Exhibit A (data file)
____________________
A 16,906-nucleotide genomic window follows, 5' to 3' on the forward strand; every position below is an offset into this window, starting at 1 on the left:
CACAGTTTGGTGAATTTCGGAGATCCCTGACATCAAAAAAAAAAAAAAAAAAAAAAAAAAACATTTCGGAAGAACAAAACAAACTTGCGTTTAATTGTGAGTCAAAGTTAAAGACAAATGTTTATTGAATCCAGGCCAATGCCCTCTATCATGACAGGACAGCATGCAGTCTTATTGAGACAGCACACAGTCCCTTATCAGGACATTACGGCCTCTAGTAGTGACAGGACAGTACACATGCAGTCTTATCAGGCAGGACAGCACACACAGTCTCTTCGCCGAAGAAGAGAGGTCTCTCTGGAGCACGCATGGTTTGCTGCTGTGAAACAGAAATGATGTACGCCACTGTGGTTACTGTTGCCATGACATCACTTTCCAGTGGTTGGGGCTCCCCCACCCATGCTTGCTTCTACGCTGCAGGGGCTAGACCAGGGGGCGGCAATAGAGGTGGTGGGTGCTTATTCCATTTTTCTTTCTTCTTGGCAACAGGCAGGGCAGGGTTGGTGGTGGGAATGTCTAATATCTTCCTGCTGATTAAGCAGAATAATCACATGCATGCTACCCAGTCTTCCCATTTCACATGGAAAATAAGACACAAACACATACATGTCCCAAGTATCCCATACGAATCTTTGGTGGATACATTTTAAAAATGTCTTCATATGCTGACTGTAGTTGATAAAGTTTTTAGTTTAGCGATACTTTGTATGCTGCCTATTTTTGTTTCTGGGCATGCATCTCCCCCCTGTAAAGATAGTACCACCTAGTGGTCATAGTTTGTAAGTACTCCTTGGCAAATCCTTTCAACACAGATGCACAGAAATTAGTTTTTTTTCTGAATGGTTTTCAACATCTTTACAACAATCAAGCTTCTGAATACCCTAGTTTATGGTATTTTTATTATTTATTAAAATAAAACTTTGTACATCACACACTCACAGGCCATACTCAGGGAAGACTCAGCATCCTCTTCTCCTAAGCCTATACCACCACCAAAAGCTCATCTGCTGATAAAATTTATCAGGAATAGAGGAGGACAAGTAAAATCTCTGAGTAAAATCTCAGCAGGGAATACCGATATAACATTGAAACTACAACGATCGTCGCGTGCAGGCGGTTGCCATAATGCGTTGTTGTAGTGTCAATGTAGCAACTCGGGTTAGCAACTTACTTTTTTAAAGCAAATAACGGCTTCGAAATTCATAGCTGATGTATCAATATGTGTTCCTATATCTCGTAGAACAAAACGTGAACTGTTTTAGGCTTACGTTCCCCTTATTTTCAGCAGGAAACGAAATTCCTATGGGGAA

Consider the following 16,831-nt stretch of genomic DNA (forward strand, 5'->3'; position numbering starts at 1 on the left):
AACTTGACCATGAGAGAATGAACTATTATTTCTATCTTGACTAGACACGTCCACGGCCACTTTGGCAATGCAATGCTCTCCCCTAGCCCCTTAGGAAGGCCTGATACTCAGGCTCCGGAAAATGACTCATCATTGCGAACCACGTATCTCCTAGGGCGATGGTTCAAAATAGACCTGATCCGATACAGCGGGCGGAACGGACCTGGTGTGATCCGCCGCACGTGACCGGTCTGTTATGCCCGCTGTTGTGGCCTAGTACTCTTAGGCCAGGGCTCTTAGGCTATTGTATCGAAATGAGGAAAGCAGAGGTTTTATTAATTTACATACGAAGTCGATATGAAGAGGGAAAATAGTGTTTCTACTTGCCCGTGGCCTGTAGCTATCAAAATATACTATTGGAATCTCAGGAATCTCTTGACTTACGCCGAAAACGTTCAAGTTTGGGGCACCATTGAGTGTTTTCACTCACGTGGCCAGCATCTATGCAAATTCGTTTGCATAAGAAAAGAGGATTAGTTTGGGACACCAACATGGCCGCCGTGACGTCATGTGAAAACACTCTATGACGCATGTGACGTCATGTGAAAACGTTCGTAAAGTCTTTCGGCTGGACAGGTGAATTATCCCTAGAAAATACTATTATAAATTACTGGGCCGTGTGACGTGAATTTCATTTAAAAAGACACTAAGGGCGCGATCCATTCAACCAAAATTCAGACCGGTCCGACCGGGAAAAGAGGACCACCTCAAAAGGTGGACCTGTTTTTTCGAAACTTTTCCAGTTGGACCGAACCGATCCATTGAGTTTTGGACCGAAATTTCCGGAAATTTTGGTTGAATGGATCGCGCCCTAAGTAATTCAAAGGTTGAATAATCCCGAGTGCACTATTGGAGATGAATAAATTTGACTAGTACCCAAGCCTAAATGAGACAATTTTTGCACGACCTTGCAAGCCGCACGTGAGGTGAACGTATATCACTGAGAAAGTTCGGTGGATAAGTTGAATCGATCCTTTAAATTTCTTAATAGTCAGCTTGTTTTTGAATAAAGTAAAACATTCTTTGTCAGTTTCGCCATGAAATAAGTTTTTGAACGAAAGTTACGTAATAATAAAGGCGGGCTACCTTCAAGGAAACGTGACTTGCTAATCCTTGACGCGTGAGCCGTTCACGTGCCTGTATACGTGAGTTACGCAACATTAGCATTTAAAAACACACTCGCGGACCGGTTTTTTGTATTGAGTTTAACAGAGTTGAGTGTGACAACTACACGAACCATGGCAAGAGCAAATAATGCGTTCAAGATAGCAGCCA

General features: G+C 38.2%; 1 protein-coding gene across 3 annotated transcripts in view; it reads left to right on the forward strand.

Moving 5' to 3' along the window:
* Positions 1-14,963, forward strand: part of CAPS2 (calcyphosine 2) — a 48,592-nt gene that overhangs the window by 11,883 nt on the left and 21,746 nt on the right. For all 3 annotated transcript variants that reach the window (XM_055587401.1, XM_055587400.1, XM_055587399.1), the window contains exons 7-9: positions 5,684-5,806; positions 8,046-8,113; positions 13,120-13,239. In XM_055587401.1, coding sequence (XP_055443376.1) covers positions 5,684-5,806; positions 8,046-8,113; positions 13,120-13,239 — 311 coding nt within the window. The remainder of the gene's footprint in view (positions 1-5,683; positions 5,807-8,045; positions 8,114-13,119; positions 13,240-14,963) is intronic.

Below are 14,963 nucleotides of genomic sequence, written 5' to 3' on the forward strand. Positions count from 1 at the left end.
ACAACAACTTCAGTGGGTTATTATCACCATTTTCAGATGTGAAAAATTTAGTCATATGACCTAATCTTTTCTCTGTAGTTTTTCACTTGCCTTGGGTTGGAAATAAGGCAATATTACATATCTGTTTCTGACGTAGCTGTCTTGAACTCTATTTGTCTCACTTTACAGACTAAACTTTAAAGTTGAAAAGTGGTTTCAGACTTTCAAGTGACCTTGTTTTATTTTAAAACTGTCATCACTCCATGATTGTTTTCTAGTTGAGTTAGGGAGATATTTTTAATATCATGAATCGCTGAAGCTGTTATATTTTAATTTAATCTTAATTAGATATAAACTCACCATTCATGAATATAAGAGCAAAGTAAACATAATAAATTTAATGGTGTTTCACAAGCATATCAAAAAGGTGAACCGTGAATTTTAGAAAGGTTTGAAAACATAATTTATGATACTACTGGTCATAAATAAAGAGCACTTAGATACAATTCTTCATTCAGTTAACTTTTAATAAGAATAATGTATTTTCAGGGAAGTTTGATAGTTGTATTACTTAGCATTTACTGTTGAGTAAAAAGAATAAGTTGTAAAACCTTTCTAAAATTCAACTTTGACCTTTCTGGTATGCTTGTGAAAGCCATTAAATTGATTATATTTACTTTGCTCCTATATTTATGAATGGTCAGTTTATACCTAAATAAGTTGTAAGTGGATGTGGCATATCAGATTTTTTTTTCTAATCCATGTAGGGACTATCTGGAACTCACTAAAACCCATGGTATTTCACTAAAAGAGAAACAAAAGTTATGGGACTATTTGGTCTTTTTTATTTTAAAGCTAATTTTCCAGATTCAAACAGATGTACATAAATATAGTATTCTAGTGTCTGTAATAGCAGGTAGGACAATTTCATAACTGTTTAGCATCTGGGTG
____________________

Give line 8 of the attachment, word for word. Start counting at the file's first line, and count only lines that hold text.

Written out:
Below are 14,963 nucleotides of genomic sequence, written 5' to 3' on the forward strand. Positions count from 1 at the left end.